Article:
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|Service branch|| British Army |
Corps of Royal Marines
|NATO rank code||OF-5|
|Next higher rank||Brigadier|
|Next lower rank||Lieutenant colonel|
Colonel (Col) is a rank of the British Army and Royal Marines, ranking below brigadier, and above lieutenant colonel. British colonels are not usually field commanders; typically they serve as staff officers between field commands at battalion and brigade level. The insignia is two diamond-shaped pips (properly called "Bath Stars") below a crown. The crown has varied in the past with different monarchs; Elizabeth II's reign used St Edward's Crown. The rank is equivalent to captain in the Royal Navy and group captain in the Royal Air Force.
The rank of colonel was popularized by the tercios that were employed in the Spanish Army during the 16th and 17th centuries. General Gonzalo Fernández de Córdoba divided his troops in to coronelías (meaning "column of soldiers" from the Latin, columnella or "small column"). These units were led by a coronel. This command structure and its titles were soon adopted as colonello in early modern Italian and in Middle French as coronel.
The rank title entered the English language from French in the mid-16th century and so the modern English pronunciation of the word is derived from the French variant.
The use of the rank of colonel pre-dates the establishment of the United Kingdom. In the mid-17th century, the regiments of the New Model Army were commanded by colonels.
The British Army has historically been organized around the regiment, with each regiment being raised, uniformed, and equipped either directly by the crown or by a nobleman. The colonels nominally commanding these regiments (usually the noblemen who raised them) often had little to do with the regiment's actual activities, either because they contemporaneously served as general officers or because they were essentially mere financiers. The day to day command of the regiment was left to a lieutenant colonel or major.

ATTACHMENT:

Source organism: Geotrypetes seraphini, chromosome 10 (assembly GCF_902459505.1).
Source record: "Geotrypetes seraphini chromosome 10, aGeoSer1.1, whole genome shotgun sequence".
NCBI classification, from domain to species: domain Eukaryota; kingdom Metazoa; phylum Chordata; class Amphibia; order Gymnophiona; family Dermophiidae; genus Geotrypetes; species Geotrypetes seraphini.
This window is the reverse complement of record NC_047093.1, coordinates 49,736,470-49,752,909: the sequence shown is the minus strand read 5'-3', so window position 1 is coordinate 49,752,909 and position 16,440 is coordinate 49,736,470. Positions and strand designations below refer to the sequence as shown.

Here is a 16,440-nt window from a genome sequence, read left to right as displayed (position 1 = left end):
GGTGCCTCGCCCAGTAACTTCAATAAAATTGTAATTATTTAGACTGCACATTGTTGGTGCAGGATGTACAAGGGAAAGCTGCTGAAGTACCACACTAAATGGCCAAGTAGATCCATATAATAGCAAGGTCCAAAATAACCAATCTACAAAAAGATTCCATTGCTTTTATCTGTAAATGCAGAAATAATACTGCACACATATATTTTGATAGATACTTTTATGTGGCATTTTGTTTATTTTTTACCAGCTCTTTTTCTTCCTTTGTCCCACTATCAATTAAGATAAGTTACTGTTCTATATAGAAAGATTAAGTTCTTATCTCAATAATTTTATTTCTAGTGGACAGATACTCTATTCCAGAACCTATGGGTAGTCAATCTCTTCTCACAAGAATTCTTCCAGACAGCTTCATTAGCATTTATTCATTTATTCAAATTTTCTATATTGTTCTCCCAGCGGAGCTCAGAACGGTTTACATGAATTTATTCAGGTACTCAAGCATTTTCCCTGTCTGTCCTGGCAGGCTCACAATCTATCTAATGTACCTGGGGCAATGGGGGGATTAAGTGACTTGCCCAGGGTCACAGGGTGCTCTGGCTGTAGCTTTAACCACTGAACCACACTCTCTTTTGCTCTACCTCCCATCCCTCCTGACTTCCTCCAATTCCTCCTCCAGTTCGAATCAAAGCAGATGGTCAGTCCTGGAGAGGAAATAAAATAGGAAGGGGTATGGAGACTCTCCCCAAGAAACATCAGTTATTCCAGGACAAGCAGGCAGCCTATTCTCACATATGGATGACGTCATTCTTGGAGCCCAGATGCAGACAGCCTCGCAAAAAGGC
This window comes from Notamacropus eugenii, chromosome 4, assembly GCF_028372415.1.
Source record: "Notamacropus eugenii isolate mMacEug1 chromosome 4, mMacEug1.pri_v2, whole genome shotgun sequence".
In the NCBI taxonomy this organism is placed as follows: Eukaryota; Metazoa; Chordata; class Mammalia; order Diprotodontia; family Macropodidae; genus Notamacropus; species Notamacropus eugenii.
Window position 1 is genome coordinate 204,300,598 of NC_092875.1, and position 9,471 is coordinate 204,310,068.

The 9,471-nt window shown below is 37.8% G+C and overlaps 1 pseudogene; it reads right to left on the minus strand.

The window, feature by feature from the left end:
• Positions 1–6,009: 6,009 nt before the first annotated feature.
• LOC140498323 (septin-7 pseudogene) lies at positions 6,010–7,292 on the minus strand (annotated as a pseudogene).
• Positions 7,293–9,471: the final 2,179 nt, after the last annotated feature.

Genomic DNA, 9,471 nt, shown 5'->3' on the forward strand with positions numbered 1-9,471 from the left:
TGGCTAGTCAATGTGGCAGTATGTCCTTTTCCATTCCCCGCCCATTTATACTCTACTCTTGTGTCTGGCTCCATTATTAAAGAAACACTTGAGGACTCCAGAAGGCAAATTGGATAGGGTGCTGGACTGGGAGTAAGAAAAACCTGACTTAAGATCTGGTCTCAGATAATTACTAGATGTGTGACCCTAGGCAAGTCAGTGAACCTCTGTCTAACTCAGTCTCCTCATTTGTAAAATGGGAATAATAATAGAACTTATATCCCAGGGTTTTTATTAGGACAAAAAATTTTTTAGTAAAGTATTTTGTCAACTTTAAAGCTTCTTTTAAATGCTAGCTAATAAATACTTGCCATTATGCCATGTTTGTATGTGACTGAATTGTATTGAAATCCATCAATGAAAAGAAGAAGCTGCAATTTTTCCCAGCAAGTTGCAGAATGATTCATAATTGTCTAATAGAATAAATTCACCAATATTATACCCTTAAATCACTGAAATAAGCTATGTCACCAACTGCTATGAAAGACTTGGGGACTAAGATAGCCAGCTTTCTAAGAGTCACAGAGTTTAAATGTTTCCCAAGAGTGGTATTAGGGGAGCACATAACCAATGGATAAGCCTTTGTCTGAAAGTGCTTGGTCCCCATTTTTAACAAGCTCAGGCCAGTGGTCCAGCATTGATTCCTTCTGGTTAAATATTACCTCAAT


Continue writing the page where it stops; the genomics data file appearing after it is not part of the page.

By the end of 17th century in Great Britain, the "colonel of a regiment" was often a titled person who had been given royal permission to raise it for service and command it in battle. As such, he was required to cover all costs of the regiment's equipment, uniforms and wages as well select its officers. –1685) or Elliot's Light Horse (1759–66).Until the late 18th century most British regiments were commonly known by the name of the colonelcy, for example Lord Churchill's Dragoons (1683
By the start of the American Revolutionary War most English and Welsh regiments in the standing army of Great Britain were named numerically, although some independent Highland regiments — such as MacLeod's Highlanders — were raised in the name of their colonel for service in West Africa and India. The change from a colonelcy based on patronage was because the British Army's administration had been reformed into three administrative bodies: